22 Nov 2017

MPC update: SARB "prudently” keeps the repo rate unchanged at 6.75% ahead of significant event risks

Annabel Bishop

Chief Economic

With upside risks to the inflation outlook still prevailing, the SARB MPC unanimously “decided that it would be prudent to maintain the current stance of monetary policy at this stage.”

Figure 1: SA Consumer Inflation: history and forecasts
  • With upside risks to the inflation outlook still prevailing, the SARB MPC unanimously “decided that it would be prudent to maintain the current stance of monetary policy at this stage.” The repo rate was therefore left unchanged at 6.75%, in line with market and consensus expectations.
  • The SARB reiterated that the rand is a prominent upside risk to the inflation profile. The currency remains vulnerable, heading in year-end and 2018, to political and policy developments linked to the outcome of the ANC elective conference in December. Critically, there is a heightened possibility of a sovereign credit rating downgrade to non-investment grade post the Medium-Term Budget Policy Statement that showed a retreat from fiscal consolidation.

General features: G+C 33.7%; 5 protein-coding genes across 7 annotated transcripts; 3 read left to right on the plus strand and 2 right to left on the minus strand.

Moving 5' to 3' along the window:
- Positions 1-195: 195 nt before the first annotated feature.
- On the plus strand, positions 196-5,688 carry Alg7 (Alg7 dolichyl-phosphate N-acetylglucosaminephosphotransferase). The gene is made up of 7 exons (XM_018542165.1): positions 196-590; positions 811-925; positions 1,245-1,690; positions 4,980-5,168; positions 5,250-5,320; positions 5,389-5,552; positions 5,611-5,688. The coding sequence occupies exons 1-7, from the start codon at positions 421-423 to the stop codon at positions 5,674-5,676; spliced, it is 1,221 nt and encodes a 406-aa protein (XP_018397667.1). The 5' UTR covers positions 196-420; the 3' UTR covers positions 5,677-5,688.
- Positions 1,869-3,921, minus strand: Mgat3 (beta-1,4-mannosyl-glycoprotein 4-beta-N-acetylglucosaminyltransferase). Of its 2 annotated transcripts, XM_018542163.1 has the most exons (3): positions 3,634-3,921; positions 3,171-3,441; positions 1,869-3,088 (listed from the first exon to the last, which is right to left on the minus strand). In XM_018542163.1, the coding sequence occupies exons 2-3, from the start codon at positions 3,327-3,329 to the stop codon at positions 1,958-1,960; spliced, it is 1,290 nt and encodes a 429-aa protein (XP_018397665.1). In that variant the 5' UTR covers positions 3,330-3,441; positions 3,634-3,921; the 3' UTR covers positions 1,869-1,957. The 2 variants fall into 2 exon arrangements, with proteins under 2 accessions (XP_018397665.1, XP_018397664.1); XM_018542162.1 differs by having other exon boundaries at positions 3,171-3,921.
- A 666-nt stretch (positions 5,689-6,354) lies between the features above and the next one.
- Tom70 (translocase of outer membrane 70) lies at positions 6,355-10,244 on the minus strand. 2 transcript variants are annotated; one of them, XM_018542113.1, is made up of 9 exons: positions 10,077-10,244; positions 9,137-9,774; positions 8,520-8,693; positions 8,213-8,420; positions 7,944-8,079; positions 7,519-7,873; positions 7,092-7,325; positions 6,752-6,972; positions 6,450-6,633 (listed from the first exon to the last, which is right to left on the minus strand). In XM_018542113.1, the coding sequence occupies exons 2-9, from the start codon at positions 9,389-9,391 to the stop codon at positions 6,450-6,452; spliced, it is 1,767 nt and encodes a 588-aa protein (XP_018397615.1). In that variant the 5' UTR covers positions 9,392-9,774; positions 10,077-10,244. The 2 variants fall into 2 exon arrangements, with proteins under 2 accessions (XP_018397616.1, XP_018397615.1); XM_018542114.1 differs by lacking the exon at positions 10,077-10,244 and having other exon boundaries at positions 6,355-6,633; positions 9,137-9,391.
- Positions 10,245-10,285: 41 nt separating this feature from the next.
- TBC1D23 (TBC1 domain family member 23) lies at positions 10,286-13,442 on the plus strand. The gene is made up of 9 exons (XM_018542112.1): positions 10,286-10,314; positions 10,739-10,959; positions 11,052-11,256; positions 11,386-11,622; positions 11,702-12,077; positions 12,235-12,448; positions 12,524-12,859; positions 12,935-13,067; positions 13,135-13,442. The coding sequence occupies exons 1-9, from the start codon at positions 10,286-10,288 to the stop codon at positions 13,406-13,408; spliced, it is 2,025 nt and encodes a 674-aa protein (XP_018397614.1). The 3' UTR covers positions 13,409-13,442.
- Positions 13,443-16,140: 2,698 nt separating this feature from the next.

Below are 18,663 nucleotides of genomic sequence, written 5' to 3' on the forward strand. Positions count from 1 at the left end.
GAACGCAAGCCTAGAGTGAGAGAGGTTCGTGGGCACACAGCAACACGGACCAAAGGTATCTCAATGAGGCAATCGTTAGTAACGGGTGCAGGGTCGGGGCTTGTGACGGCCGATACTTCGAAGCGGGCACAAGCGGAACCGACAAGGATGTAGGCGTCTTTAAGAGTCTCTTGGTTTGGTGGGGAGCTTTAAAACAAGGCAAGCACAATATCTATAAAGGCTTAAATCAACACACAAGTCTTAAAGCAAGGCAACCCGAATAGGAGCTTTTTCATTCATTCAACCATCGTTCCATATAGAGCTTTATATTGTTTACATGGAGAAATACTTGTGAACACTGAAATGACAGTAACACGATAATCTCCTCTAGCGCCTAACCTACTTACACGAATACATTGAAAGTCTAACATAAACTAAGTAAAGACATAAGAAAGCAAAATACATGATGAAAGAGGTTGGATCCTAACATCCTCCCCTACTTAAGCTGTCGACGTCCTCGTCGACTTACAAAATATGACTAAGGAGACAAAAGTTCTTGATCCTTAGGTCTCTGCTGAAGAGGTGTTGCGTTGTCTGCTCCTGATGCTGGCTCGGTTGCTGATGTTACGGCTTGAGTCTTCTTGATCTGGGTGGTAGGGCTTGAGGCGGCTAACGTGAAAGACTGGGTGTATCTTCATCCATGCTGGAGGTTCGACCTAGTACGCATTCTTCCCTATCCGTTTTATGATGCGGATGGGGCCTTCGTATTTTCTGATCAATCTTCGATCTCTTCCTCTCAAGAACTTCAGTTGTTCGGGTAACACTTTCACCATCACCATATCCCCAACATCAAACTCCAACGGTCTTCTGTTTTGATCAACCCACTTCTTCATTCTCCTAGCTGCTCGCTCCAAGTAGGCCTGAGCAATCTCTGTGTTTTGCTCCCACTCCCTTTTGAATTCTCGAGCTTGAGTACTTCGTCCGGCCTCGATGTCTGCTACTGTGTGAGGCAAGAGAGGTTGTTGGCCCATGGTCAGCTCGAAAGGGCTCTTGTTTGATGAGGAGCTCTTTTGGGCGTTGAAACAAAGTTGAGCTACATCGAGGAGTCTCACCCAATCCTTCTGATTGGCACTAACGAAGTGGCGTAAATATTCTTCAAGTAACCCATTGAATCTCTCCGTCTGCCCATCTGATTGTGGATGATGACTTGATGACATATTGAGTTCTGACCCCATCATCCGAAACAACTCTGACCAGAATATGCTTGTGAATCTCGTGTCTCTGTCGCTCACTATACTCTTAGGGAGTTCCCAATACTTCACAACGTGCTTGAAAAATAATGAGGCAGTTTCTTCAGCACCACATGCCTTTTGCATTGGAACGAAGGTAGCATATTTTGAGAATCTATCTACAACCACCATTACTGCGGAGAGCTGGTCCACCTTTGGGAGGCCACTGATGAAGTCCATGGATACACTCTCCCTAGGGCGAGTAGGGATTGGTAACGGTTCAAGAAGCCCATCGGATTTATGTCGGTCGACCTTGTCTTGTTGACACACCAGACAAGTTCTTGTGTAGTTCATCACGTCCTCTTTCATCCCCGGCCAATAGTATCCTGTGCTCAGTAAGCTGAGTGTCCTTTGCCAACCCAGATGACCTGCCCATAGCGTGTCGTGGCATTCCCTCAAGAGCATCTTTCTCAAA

• The SARB faces some uncertainty regarding the potential impacts of a credit rating downgrade on the domestic currency and bond markets as these will depend on the extent to which a downgrade is already priced in by the markets and the prevailing global risk appetite at the time of a downgrade.
  • The rand, along with the broader emerging market currency complex, is also vulnerable to a faster than expected pace of monetary policy normalisation by advanced economy central banks, particularly the US Fed, that could trigger a reversal in capital flows to emerging markets (EM).
  • Higher international oil prices as well as a sizeable electricity tariff hike in 2018 were noted as the other key upside risks. The SARB has previously calculated that a 19.9% tariff hike, as requested by Eskom, could raise the inflation profile by as much as 0.3%.
  • The SARB’s Quarterly Projection Model generated modestly higher CPI forecasts (see figure 2) over the medium-term, driven by a weaker rand path in 2018, higher oil prices and higher wage inflation. The SARB projects nominal unit labour to remain above 6% over the medium term.